China is proposing additional purchases of U.S. agriculture products of $30 billion a year in trade talks with the United States. Bloomberg reports the offer would be on top of pre-trade war levels and continue for an undefined period of time. Agriculture Secretary Sonny Perdue told reporters Thursday it was “premature” to comment on the proposal, adding he didn’t want to raise expectations. But, if an agreement is reached, Perdue says the U.S. structural reforms can “recover markets very, very quickly.” The proposal is part of the talks between trade officials from the U.S. and China taking place in Washington, D.C. this week. In response, Arlan Suderman of INTL FCStone, expressed caution, noting “China will say what needs to be said to get a deal, but the key component will be in the verification and enforcement.” The talks face a March 1 deadline, although President Trump has recently suggested he would consider extending the deadline.

USDA Expects Exports to Fall $1.9 Billion in 2019, Pending Trade Agreements

The Department of Agriculture is projecting a $1.9 billion drop in exports this year, led by a decline in trade with China. While talks remain ongoing between China and the United States, USDA during its 95th annual Agricultural Outlook Forum Thursday predicted 2019 fiscal year exports at $141.5 billion. USDA Chief Economist Robert Johansson told attendees China is expected to fall from the top market for U.S. exports in 2017, to the fifth largest market in 2019, pending the outcome of trade talks. The U.S. so far in 2019 has exported 13.5 million metric tons less of soybeans than the same time last year, according to Reuters. Meanwhile, USDA is forecasting record milk and animal protein production. USDA also predicts soybean plantings will decline this year as corn plantings increase. Corn plantings for the year are predicted at 92 million acres, up 3.3 percent from 2018, and soybean plantings are predicted at 85 million acres, down 4.7 percent from last year.

Gene Editing Development Stalled; NPPC Renews Call for USDA Oversight

The National Pork Producers Federation is urging the Department of Agriculture to assume regulatory oversight of gene editing for livestock. The call from NPPC follows the slow pace of developing a regulatory framework at the Food and Drug Administration. NPPC says the process is “stalled” at FDA, and that “USDA is best equipped to oversee gene editing for livestock production” according to NPPC President Jim Heimerl (Hi’-merle). NPPC says gene editing accelerates genetic improvements that could be realized over long periods of time through breeding. For example, it allows for simple changes in a pig’s native genetic structure without introducing genes from another species. Emerging applications for the pork industry include raising pigs resistant to Porcine Reproductive and Respiratory Syndrome, a highly contagious swine disease that causes significant animal suffering and costs pork producers worldwide billions of dollars. Despite no statutory requirement, the FDA currently holds regulatory authority over gene editing in food-producing animals.

BLM, Forrest Service, Lower 2019 Grazing Fees

The federal government is reducing charges for federal grazing in 2019. The federal grazing fee for 2019 will drop to $1.35 per animal unit-month for public lands administered by the Bureau of Land Management and $1.35 per head-month for lands managed by the USDA Forest Service. This represents a decrease from the 2018 federal grazing fee of $1.41 per animal unit month. The fees are set by the Bureau of Land Management and the Forest Service. Each year, the federal lands grazing fee is calculated as part of a standard formula outlined in the grazing regulations. Public Lands Council President Bob Skinner welcomed the change, saying “Ranchers across the West trust the formula and the process, which ensures fair and equitable access to forage on federal lands.” The grazing fee applies in 16 Western states on public lands administered by the BLM and the Forest Service. The BLM manages more than 245 million acres of public land located primarily in 12 Western states, including Alaska.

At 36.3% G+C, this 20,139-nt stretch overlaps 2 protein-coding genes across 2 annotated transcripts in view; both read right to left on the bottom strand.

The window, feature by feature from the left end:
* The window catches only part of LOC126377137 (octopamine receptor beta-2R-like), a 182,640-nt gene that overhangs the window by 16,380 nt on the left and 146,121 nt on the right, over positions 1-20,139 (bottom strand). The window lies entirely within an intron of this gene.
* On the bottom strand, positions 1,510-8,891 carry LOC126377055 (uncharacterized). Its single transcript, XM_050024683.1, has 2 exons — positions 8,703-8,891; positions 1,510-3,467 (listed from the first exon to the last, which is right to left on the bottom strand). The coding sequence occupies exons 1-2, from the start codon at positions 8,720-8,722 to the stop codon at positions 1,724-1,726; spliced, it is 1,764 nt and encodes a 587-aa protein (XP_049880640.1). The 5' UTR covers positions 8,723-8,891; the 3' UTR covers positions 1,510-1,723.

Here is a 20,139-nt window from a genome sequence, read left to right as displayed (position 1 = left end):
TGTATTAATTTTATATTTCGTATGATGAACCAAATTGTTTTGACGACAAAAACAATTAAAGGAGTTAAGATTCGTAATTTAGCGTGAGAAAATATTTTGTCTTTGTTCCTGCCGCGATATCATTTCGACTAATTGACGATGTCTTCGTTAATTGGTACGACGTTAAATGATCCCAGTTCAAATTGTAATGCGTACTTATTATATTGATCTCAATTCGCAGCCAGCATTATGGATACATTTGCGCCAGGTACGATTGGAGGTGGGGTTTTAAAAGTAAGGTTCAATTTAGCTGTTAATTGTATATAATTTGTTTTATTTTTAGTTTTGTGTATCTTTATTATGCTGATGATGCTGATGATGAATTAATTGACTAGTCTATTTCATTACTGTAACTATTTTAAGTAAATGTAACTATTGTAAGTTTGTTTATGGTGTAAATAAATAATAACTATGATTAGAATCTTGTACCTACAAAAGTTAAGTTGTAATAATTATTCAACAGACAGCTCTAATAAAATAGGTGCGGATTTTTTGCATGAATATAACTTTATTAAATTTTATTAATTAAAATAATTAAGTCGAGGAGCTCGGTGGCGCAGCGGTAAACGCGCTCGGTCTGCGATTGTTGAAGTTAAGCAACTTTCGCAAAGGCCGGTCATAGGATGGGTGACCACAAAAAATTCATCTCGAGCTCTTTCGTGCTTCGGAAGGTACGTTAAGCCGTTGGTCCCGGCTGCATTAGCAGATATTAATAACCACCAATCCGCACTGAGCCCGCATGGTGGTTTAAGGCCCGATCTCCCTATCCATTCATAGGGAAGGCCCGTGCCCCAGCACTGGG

E-Commerce Compressing Margins for Ag Retailers

Online agricultural retail startups are compressing margins for traditional ag retailers through increased competition and price transparency. A new report from CoBank shows that while e-commerce platforms remain a relatively small portion of the overall ag retail marketplace, growth in the segment has been significant in recent years and will continue to increase. A CoBank researcher says traditional ag retailers that “successfully embrace the challenges introduced by e-commerce will succeed as tomorrow’s cutting-edge ag retailers.” E-commerce platforms that lack a physical footprint will struggle to fully serve farmers, especially in the tight and uncertain time windows of production agriculture. Some traditional ag retailers have already begun responding to the challenge by doubling down on their service and distribution capabilities while building their own online presence. Only a small percentage of crop farmers are purchasing inputs online today, but that is beginning to change. In 2017, USDA figures show that only 25 percent of crop farmers purchased inputs online, up from just 16 percent in 2013.

Corteva Acquires BASF’s Clearfield Canola Production System